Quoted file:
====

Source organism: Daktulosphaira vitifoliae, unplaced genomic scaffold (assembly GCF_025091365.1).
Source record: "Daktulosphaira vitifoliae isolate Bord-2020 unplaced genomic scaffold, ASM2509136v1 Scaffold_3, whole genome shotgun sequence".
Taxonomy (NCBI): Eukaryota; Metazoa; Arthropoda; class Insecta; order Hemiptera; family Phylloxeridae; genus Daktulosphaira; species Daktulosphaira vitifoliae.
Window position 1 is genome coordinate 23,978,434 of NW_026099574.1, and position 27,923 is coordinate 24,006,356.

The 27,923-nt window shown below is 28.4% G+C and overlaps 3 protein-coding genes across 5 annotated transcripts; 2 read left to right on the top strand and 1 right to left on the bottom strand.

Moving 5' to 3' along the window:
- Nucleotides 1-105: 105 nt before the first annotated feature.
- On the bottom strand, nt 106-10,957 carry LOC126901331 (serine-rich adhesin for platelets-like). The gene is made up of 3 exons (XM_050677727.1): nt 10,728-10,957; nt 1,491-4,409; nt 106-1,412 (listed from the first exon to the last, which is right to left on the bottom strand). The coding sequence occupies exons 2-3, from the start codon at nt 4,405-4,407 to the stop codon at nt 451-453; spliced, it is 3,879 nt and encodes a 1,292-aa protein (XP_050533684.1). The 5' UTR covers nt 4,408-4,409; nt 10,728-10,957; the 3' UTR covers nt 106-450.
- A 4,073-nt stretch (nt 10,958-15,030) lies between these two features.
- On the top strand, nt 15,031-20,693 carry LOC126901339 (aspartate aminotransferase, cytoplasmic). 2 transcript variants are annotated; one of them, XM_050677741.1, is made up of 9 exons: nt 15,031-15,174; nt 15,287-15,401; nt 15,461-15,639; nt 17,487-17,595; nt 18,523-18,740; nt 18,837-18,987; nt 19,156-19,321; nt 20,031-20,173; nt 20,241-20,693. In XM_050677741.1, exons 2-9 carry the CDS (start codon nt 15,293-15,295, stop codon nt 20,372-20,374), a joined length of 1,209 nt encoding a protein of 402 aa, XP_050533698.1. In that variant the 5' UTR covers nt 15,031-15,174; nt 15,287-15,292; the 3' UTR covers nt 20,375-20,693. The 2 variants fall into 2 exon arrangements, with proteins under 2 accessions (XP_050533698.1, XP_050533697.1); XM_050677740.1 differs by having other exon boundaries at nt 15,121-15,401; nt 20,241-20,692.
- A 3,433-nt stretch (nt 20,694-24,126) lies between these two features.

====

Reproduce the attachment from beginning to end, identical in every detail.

Source organism: Daktulosphaira vitifoliae, unplaced genomic scaffold (assembly GCF_025091365.1).
Source record: "Daktulosphaira vitifoliae isolate Bord-2020 unplaced genomic scaffold, ASM2509136v1 Scaffold_3, whole genome shotgun sequence".
Taxonomy (NCBI): Eukaryota; Metazoa; Arthropoda; class Insecta; order Hemiptera; family Phylloxeridae; genus Daktulosphaira; species Daktulosphaira vitifoliae.
Window position 1 is genome coordinate 23,978,434 of NW_026099574.1, and position 27,923 is coordinate 24,006,356.

The 27,923-nt window shown below is 28.4% G+C and overlaps 3 protein-coding genes across 5 annotated transcripts; 2 read left to right on the top strand and 1 right to left on the bottom strand.

Moving 5' to 3' along the window:
- Nucleotides 1-105: 105 nt before the first annotated feature.
- On the bottom strand, nt 106-10,957 carry LOC126901331 (serine-rich adhesin for platelets-like). The gene is made up of 3 exons (XM_050677727.1): nt 10,728-10,957; nt 1,491-4,409; nt 106-1,412 (listed from the first exon to the last, which is right to left on the bottom strand). The coding sequence occupies exons 2-3, from the start codon at nt 4,405-4,407 to the stop codon at nt 451-453; spliced, it is 3,879 nt and encodes a 1,292-aa protein (XP_050533684.1). The 5' UTR covers nt 4,408-4,409; nt 10,728-10,957; the 3' UTR covers nt 106-450.
- A 4,073-nt stretch (nt 10,958-15,030) lies between these two features.
- On the top strand, nt 15,031-20,693 carry LOC126901339 (aspartate aminotransferase, cytoplasmic). 2 transcript variants are annotated; one of them, XM_050677741.1, is made up of 9 exons: nt 15,031-15,174; nt 15,287-15,401; nt 15,461-15,639; nt 17,487-17,595; nt 18,523-18,740; nt 18,837-18,987; nt 19,156-19,321; nt 20,031-20,173; nt 20,241-20,693. In XM_050677741.1, exons 2-9 carry the CDS (start codon nt 15,293-15,295, stop codon nt 20,372-20,374), a joined length of 1,209 nt encoding a protein of 402 aa, XP_050533698.1. In that variant the 5' UTR covers nt 15,031-15,174; nt 15,287-15,292; the 3' UTR covers nt 20,375-20,693. The 2 variants fall into 2 exon arrangements, with proteins under 2 accessions (XP_050533698.1, XP_050533697.1); XM_050677740.1 differs by having other exon boundaries at nt 15,121-15,401; nt 20,241-20,692.
- A 3,433-nt stretch (nt 20,694-24,126) lies between these two features.